Herschel’s telescope, which will carry the largest mirror ever flown in space, has just been delivered to ESA’s European Space Research and Technology Centre, ESTEC. Here, engineers and scientists are busy with the final steps that will prepare the infrared observatory for launch in late 2008.
The 3.5-m diameter technological marvel is made from 12 silicon-carbide petals brazed together to form a single structure and coated with a layer of reflective aluminium, forming a remarkably lightweight mirror. The fully-assembled telescope, which includes the primary mirror, the secondary mirror and its support structure, is a feathery 320 kg; remarkably low for such a sturdy structure capable of withstanding high launch loads and functioning precisely in the harsh environment of space.
It is this powerful telescope that will allow scientists to look deep into space, at long infrared wavelengths. Herschel’s spectral coverage, which ranges from far-infrared to sub-millimetre wavelengths, will be made available for space-based observations for the first time. This will make it possible to observe and study relatively cool objects everywhere in the universe, from our own back yard to distant galaxies, teaching us much more about the birth and evolution of stars and galaxies.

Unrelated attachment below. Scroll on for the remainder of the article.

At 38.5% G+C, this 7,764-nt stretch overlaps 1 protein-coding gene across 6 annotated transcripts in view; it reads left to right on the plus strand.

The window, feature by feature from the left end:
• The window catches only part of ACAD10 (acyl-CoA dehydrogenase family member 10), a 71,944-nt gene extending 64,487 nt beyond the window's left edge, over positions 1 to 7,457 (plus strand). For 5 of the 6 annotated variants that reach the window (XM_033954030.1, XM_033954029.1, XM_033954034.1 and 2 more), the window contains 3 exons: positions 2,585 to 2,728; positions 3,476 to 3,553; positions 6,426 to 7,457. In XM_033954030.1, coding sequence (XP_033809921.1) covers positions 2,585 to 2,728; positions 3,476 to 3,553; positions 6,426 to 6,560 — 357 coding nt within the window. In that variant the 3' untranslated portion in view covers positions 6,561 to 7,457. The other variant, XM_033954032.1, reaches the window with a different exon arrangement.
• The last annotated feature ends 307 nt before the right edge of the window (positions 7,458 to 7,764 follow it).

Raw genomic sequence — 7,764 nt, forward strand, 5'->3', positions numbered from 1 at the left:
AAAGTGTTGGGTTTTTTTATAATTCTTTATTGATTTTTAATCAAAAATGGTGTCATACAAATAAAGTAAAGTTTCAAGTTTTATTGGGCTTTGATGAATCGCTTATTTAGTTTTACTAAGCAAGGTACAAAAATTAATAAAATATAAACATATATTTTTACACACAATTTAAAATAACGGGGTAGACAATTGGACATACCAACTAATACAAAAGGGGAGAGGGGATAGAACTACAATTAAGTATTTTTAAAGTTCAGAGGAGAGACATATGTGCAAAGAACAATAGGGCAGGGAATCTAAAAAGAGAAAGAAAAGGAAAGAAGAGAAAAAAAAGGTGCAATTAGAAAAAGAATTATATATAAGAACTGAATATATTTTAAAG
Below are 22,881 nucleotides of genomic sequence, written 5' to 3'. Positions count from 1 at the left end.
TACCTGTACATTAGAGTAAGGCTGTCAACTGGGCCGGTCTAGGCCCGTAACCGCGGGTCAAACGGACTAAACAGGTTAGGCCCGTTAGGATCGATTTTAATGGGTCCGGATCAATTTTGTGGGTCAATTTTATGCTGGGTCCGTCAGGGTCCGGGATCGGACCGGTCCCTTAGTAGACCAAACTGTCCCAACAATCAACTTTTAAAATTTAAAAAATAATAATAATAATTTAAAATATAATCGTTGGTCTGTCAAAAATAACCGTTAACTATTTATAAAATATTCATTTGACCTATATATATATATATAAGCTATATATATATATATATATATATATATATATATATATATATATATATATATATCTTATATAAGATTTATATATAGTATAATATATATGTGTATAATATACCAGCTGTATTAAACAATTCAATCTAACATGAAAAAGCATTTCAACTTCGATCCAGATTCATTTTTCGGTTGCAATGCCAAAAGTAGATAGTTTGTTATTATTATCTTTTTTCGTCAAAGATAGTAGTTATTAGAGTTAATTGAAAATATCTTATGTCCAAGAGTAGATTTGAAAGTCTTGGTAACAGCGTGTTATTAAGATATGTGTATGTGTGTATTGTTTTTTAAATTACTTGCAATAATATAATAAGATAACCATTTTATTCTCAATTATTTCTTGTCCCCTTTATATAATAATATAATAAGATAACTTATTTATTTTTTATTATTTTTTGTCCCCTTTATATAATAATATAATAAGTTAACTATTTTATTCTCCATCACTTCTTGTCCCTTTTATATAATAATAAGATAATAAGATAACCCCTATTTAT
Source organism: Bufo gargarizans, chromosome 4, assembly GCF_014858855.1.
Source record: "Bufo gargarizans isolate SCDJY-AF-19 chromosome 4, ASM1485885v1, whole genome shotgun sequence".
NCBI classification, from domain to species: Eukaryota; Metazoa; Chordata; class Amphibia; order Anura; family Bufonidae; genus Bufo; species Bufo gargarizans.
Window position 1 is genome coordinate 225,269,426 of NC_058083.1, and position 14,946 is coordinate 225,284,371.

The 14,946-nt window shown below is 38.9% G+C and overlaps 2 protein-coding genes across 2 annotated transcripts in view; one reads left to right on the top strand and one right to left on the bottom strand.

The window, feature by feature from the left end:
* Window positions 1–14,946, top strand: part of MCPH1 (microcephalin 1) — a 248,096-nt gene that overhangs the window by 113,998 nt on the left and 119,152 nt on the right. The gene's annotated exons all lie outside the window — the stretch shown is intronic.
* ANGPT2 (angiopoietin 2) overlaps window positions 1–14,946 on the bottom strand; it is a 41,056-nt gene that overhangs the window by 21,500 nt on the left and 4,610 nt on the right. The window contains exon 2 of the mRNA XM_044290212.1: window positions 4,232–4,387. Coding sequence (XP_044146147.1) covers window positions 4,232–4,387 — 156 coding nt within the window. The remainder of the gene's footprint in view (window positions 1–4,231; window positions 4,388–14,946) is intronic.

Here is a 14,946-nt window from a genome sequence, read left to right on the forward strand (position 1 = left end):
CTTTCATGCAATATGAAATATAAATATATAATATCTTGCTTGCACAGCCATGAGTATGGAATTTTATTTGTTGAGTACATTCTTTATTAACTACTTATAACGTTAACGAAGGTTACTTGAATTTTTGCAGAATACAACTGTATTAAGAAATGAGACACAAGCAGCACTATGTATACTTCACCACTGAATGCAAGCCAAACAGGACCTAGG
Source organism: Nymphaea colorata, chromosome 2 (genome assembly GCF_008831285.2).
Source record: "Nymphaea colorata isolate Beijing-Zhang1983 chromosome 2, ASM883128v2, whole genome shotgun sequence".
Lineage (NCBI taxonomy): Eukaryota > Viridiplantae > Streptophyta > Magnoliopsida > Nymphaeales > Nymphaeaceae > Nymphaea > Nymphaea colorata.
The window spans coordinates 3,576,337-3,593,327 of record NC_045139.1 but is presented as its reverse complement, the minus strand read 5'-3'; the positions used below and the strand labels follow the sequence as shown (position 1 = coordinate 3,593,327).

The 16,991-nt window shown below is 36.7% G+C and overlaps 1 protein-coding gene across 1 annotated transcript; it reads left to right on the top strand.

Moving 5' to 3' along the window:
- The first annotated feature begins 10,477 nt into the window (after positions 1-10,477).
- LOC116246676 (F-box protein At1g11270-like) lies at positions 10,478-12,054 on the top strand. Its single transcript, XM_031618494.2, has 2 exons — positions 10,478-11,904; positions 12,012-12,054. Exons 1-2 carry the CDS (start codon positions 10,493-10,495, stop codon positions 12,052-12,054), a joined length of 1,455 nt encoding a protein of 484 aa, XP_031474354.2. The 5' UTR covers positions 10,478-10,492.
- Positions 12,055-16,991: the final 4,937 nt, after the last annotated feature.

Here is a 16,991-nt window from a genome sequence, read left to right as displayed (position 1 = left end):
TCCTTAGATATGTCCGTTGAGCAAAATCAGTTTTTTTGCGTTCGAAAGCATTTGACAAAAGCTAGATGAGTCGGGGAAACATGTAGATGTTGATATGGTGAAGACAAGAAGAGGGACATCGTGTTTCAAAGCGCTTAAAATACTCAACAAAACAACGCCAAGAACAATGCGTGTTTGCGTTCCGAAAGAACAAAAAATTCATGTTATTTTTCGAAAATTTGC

The next step is testing the telescope's interface with the spacecraft. Additionally, the mirrors will be tested for optical and mechanical stability.
First, the solar array and sunshield will be integrated with the cryostat, which was mated with the service module in September last year. Once this is done, the telescope will be ready to be mated, completing the spacecraft. The spacecraft will then undergo extensive environmental and functional tests before being shipped to Kourou for the launch campaign.
Thomas Passvogel | alfa
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